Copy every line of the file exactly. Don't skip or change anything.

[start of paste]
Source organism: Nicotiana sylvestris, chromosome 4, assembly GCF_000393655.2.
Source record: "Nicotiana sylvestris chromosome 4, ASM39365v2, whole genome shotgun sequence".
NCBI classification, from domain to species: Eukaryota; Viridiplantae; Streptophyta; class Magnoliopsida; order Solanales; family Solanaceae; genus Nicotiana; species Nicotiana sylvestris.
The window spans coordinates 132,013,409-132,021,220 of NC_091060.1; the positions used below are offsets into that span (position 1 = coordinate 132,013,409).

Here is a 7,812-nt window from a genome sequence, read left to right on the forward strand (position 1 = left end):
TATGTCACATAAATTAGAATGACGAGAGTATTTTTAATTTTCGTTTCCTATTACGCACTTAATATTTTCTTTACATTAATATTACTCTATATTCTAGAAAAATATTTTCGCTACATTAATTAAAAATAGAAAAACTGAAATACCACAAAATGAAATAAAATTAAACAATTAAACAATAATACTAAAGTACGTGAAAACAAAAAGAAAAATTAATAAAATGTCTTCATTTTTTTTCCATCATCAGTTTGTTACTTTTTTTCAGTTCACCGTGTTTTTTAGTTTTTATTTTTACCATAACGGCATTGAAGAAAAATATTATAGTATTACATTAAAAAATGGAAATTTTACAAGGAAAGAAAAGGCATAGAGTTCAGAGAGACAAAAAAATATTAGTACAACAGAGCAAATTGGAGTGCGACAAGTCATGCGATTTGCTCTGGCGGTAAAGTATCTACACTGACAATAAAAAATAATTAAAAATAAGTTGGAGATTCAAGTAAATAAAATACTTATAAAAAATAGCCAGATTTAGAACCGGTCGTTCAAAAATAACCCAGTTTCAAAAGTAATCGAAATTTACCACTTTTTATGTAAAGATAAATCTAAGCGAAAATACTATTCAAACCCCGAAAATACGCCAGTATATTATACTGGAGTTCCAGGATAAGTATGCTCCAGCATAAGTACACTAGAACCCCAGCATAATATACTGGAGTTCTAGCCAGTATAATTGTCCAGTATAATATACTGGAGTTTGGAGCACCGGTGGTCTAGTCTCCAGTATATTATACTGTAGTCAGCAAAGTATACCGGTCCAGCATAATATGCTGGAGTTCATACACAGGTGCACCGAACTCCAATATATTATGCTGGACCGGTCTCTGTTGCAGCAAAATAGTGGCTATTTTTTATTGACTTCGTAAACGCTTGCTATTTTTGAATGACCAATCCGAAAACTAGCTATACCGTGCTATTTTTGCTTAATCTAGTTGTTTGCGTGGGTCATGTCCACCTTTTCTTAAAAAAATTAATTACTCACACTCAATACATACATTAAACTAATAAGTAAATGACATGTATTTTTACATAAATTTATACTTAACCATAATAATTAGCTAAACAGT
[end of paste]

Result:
Source organism: Nicotiana sylvestris, chromosome 4, assembly GCF_000393655.2.
Source record: "Nicotiana sylvestris chromosome 4, ASM39365v2, whole genome shotgun sequence".
NCBI classification, from domain to species: Eukaryota; Viridiplantae; Streptophyta; class Magnoliopsida; order Solanales; family Solanaceae; genus Nicotiana; species Nicotiana sylvestris.
The window spans coordinates 132,013,409-132,021,220 of NC_091060.1; the positions used below are offsets into that span (position 1 = coordinate 132,013,409).

Here is a 7,812-nt window from a genome sequence, read left to right on the forward strand (position 1 = left end):
TATGTCACATAAATTAGAATGACGAGAGTATTTTTAATTTTCGTTTCCTATTACGCACTTAATATTTTCTTTACATTAATATTACTCTATATTCTAGAAAAATATTTTCGCTACATTAATTAAAAATAGAAAAACTGAAATACCACAAAATGAAATAAAATTAAACAATTAAACAATAATACTAAAGTACGTGAAAACAAAAAGAAAAATTAATAAAATGTCTTCATTTTTTTTCCATCATCAGTTTGTTACTTTTTTTCAGTTCACCGTGTTTTTTAGTTTTTATTTTTACCATAACGGCATTGAAGAAAAATATTATAGTATTACATTAAAAAATGGAAATTTTACAAGGAAAGAAAAGGCATAGAGTTCAGAGAGACAAAAAAATATTAGTACAACAGAGCAAATTGGAGTGCGACAAGTCATGCGATTTGCTCTGGCGGTAAAGTATCTACACTGACAATAAAAAATAATTAAAAATAAGTTGGAGATTCAAGTAAATAAAATACTTATAAAAAATAGCCAGATTTAGAACCGGTCGTTCAAAAATAACCCAGTTTCAAAAGTAATCGAAATTTACCACTTTTTATGTAAAGATAAATCTAAGCGAAAATACTATTCAAACCCCGAAAATACGCCAGTATATTATACTGGAGTTCCAGGATAAGTATGCTCCAGCATAAGTACACTAGAACCCCAGCATAATATACTGGAGTTCTAGCCAGTATAATTGTCCAGTATAATATACTGGAGTTTGGAGCACCGGTGGTCTAGTCTCCAGTATATTATACTGTAGTCAGCAAAGTATACCGGTCCAGCATAATATGCTGGAGTTCATACACAGGTGCACCGAACTCCAATATATTATGCTGGACCGGTCTCTGTTGCAGCAAAATAGTGGCTATTTTTTATTGACTTCGTAAACGCTTGCTATTTTTGAATGACCAATCCGAAAACTAGCTATACCGTGCTATTTTTGCTTAATCTAGTTGTTTGCGTGGGTCATGTCCACCTTTTCTTAAAAAAATTAATTACTCACACTCAATACATACATTAAACTAATAAGTAAATGACATGTATTTTTACATAAATTTATACTTAACCATAATAATTAGCTAAACAGT